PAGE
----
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Chapter 7. The irrationalist philosophy

We have regarded several European philosophy trends based on empirical or rational approaches and have seen what they can bring to. Now another irrational mode of thinking needs to be considered. Generally speaking, the irrationalist philosophy existed always. In the Middle Ages it was represented mainly by mysticism. Such mysticists as Boehme and Eckhart may be mentioned in this connection. In the New time the most famous philosopher-irrationalist was J.J. Rouseau the French philosopher of the 18th century. But during the 17─18th centuries the irrationalist philosophy was left aside from the main directions of the philosophical thought development. The situation changed in the 19th century. The might flux of irrationalism start pouring into the ocean (or bog) of the European thinking.

 

 

7.1. The irrationalist philosophy of Kierkegaard

One of the most considerable that time irrationalist philosophers was the Danish philosopher S. Kierkegaard. It was spoken of him that he lived as he philosophized and philosophized as he lived, passing from freethinking to the fanatic faith and back from the faith to doubts and irony. In his youth he studied theology and led a dissolute life but being surfeited with it he passed to ethical rigorism and even asceticism. He canceled his engagement with his 17-yeared bride and devoted the rest of his life to literature and philosophy. No strict distinction between his philosophical and purely literature texts is. He didnít favor reason and intellect saying that heís endowed with such colossal intellect in order to put down any intellect. He invented an epitaph ďA single is buried hereĒ for his tomb-stone. Kierkegaardís philosophic ideas were extravagant in the same measure as all his life. The main of them can be singled out as follows.

Human in its individual development passes three stages: aesthetic, ethic and religious ones. The first is the aesthetic stage. Here a man is directed towards the external world, i. e. the world of sensitive pleasures. He aspires to taste all sorts of pleasures from the rude to the subtle ones such as art, theatre, poetry, science etc. The symbol of this stage is Don Juan (as a hero embodying main qualities of this stage). The constant problem of the stage is that having achieved the desired the man gets a surfeit and boredom. He starts seeking something new and so all the time. The constant seeking lasts until the boredom and satiety will possess all his being and the man will realize the illusiveness and unreality of any pleasure at all and wish some other life. This realization means the transition to the next, the ethic stage of development.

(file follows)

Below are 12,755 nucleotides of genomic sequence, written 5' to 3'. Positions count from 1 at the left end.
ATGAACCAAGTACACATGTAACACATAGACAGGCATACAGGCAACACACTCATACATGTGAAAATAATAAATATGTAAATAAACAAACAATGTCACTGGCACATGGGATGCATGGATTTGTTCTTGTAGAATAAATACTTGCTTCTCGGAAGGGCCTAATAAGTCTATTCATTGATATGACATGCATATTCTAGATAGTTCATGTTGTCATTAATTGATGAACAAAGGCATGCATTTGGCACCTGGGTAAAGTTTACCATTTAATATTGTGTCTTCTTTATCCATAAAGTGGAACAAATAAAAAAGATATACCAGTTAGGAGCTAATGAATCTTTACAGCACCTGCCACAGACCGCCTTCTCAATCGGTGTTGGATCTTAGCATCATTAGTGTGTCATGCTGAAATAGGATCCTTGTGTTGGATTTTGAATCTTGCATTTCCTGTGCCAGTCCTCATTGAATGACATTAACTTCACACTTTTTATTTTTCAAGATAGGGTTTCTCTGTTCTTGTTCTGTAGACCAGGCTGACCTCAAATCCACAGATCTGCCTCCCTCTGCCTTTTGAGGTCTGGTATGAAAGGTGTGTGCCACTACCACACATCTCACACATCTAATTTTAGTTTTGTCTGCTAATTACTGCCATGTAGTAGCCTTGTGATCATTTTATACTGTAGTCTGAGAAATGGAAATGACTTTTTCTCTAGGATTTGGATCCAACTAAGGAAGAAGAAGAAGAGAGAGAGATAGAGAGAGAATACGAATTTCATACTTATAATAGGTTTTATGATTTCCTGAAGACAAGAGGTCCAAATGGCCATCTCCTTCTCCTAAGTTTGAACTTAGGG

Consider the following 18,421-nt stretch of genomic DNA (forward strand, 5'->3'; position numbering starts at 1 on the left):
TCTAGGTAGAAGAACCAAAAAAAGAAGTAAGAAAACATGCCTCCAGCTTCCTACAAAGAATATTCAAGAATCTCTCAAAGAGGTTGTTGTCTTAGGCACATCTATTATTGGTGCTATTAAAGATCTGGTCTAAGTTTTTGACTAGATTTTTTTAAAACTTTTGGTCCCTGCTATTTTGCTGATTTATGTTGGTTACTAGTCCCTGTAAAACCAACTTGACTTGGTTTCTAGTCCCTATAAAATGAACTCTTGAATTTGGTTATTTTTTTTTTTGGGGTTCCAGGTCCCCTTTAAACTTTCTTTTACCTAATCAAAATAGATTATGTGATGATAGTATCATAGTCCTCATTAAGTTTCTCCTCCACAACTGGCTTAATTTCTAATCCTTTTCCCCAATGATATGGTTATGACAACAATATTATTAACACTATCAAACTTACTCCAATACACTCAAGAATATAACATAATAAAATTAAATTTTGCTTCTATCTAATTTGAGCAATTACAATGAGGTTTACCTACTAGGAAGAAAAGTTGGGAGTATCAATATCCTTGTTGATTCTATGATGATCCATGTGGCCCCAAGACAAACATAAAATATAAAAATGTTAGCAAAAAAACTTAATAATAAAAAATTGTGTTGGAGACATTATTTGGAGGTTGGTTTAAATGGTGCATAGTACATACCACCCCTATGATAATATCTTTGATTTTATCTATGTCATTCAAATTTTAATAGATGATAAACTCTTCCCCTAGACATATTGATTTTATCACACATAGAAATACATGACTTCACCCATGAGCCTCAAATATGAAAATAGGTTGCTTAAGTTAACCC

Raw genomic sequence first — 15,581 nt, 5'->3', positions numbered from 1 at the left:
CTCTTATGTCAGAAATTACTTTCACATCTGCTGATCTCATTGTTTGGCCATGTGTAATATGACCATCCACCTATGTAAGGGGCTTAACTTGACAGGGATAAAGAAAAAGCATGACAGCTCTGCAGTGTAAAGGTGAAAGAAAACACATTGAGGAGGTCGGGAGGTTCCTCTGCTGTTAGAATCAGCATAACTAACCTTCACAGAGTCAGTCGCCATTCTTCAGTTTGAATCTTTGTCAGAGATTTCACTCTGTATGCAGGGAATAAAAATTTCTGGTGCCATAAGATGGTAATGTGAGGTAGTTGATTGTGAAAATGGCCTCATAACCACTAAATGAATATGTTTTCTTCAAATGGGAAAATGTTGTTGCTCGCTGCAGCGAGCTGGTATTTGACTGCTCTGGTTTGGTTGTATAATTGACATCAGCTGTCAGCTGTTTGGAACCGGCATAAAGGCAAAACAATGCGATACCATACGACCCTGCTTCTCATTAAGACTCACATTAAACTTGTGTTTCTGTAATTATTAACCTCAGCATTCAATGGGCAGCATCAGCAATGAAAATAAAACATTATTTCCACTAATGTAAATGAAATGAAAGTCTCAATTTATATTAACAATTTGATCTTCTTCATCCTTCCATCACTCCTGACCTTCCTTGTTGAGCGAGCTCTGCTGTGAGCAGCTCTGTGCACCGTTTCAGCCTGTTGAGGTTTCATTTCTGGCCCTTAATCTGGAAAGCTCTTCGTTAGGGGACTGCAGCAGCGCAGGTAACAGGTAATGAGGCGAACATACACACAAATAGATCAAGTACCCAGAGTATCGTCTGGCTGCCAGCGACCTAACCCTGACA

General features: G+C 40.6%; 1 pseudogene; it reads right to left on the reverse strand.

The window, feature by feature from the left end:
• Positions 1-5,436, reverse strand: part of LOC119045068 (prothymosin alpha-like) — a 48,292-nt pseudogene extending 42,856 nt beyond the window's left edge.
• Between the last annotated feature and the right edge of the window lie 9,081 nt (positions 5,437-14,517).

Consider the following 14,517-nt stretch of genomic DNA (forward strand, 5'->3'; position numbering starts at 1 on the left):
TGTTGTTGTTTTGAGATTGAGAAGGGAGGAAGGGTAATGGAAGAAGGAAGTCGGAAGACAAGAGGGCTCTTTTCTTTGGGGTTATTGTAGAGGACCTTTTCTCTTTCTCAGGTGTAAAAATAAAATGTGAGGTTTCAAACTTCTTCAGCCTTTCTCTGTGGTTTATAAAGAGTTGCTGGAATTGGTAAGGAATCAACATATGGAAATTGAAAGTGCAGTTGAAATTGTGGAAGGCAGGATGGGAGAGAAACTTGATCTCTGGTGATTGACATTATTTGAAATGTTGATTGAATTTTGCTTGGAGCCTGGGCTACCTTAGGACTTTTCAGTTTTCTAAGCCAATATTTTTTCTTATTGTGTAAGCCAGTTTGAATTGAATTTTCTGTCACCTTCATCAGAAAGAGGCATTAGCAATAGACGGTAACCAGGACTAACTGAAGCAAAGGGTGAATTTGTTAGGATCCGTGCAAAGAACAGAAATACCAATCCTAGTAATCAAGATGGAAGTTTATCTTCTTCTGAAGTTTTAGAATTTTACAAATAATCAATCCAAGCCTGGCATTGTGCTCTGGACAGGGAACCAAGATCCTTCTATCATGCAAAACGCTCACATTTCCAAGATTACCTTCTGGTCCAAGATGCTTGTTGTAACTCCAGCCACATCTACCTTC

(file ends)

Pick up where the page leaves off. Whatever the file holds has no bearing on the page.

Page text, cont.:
On this stage the sense of duty replaces the desires of pleasures. The man gives up the game of feelings and submits voluntarily to the moral law. He realizes himself as a moral creature, refuses from the aesthetic profligacy and marries. The symbol of this stage if Socrates. However, the ethic stage isnít final either. Its flaw consists in that that the man aspires to happiness but happiness is something limited as well as that he submits to the moral law which is something outward and strange to him (i. e. he ceases to be himself in the full measure).



Having realized it the man passes to the third the final, the religious stage. Here he doesnít subordinate to the common law and norms but communicates directly with the personal deity which is the true Absolute for him. The symbol of this stage is Abraham the Bible prophet who having heard the Godís voice commanding him to sacrifice his only son (born when Abraham was 90 and his wife Sara 80 years old and they had lost completely any hope for posterity) didnít doubt any moment to fulfill the command. So strong was his faith. He was ready to do so in spite of all social laws, norms, the robust sense and his own horror. So strong was his faith. Kierkegaard calls Abraham the knight of faith. And only at the last instant the God sent an angel to stop Abraham. On the religious stage human encounters at first the paradox and absurd of life. The faith ought to overcome the absurd for the human could touch truth. The truth according to Kierkegaard is quite subjective, something becomes true because somebody believes passionately in it and accepts it with all his entity. Thus the truth becomes an equivalent to the faith and the faith (in particular the Christian one) turns out to be a paradox and absurdity.

The transition from stage to stage occurs not gradually but instantly. Itís, said Kierkegaard, some sort of a dialectic leap. Itís made because of no logic choice but of oneís will act. Human feels a fear before it. Itís the fear before nothingness, non-being. In the moment of it the veil of everyday routine falls down from the humanís eyes and the human encounters its own entity face to face. Itís possible to acquire own I and freedom only having done the leap. Namely because of these ideas Kierkegaard was called later a predecessor of existentialism. The idea of dialectic leaps made a great impact on N. Bohr the Dane physicist, one of the quantum mechanics creators, who borrowed this idea for his atom model where electrons go over from orbit to orbit in result of similar spontaneous leaps as well.

 

 


Date: 2014-12-21; view: 786


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